Friday’s Allan’s Fangler (FAF): July 2016 (even more belatedly)

I’ll have a Becks with that…

The Beckham family went to Iceland this month—presumably to stock up on frozen food before their holiday, which was, coincidentally, to Iceland.

They published a few holiday snaps, and while most of the world was obsessing about a picture of Victoria kissing daughter Harper ON THE LIPS, some of us were nodding in appreciation of David showing off a salmon he had (presumably) caught.

It was a nice fish—not huge, but fresh and silvery. And Goldenballs looked the part too, cutting a dash in chest waders, matching woollens and a cravat. Mind you, Becks would make Fishpool’s tatty old fishing coat look debonair.

His Instagram image was simply titled ‘Good end to a great day’, but that provided sufficient information for more than one journalist to spin a story out of.

Which is pretty much what Fishpool has just done…—theres-got-to-be/


Dangling maggots

Any Torbay anglers making the most of the recent warm weather may have seen more than just their rod-tips jiggling. Torbay Sun Club, which is, according to their website, one of the UK’s largest naturist ‘swim and sauna Clubs’ (Fishpool is thorough in his or her research), organised a ‘nude cruise’ for a late July evening. It proved popular, and the local papers reported ‘squeals of laughter’ as the Sun Club chugged their way around Torbay.

Local made-up angler Ivor Longcast had visited the coast for a spot of mackerel fishing, with the hope of a bass as the light began to fade. He was hugely shocked by the spectacle he unwittingly became witness to, and told Fishpool, “There I was, minding my own business, when a boatful of naked people appeared. I didn’t know where to look—until I spotted Mavis from number 74 in the top deck. Then I knew exactly where to look… it was disappointing when they went round the headland, but I still worked my feathers hard for the next ten minutes or so…”


Burn baby, burn…

A young bottlenose dolphin that stranded itself in the Moray Firth back in May seems to be recovering well, despite having suffered severe sunburn.

The cetacean, a female known as Spirtle, was thought to have been out of the water for 24 hours, and took a scorching that looked to be life-threatening. Having been found by chance by a couple who themselves had got lost, Spirtle was returned to the water and the recent sighting suggests there is no infection and the skin should continue to repair.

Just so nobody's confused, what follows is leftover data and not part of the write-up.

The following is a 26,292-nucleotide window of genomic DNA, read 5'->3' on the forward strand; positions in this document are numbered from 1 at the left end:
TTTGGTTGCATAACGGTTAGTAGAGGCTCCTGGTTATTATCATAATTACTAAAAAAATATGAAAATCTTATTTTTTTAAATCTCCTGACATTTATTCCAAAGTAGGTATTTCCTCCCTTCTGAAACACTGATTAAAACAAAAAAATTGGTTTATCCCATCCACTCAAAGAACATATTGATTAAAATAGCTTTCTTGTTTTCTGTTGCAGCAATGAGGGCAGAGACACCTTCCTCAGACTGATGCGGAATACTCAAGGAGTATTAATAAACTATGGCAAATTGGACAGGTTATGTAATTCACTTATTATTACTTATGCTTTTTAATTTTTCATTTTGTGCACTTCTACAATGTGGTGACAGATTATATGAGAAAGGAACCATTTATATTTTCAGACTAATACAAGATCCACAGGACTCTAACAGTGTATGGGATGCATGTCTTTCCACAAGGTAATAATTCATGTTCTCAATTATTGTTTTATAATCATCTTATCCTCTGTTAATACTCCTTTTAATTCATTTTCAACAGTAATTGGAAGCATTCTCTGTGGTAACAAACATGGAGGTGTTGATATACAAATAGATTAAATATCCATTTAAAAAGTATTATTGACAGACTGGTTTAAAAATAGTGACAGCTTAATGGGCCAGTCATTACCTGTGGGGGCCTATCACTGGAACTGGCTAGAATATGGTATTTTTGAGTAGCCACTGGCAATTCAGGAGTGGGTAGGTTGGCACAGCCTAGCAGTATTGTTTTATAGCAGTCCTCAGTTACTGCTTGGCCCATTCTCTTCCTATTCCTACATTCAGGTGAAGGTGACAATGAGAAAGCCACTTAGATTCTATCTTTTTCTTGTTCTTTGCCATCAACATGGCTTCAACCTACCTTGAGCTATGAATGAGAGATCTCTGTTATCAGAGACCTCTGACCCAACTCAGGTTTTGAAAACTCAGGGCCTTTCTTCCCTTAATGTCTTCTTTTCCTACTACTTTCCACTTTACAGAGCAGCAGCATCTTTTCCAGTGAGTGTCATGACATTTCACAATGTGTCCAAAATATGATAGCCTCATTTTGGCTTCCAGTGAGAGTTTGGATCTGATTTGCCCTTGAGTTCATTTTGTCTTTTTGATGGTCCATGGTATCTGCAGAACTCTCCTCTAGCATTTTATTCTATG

Dr Andrew Brownlow of the Scottish Marine Strandings Scheme described the discovery and recovery as ‘a miracle’, while Spirtle was reported to have said, “Click click click clllliiiiiickkkkkk!!!”—dolphin for “where the hell did I leave my Factor 50?”


Finding Neemo

NASA’s latest and ongoing mission has seen them head them head in a slightly different direction to what we might expect. Nasa’s Extreme Environment Mission Operations (NEEMO—how fortuitous an acronym) has this month seen the deployment of a crew of aquanauts to the undersea base at Aquarius Reef—off the coast of Florida. The seabed here is believed to present similar challenges to those that astronauts might face on Mars, and the current mission will see the testing of tools and equipment.

Had Fishpool spoken to Reid Wiseman, member of the crew, he might have said, “I’ve always wanted to be under the Sea, in an Octopus’s garden—but safely away from direct contact with the Sun’s harmful UV rays…”


Crawling up the Walls

Okay, so it may be a story from March, but Fishpool is notoriously behind the times and sometimes the only pulse I have my finger on is in a lentil salad.

Nevertheless, it is exciting to read of a new fish species, discovered in a cave system in deepest Thailand.

In a report posted and co-authored by Brooke E Flammang, it is noted that:

The vertebral column in the sacral area has large anterior and posterior zygapophyses, transverse processes, and broad neural spines, all of which are associated with terrestrial organisms.

Words that echo almost precisely Fishpool’s own thoughts (ahem). But having looked at the pictures, it appears that Brooke is explaining exactly how this fish (Cryptotora thamicola) uses its fins to walk like a terrestrial animal. Which really is quite impressive.





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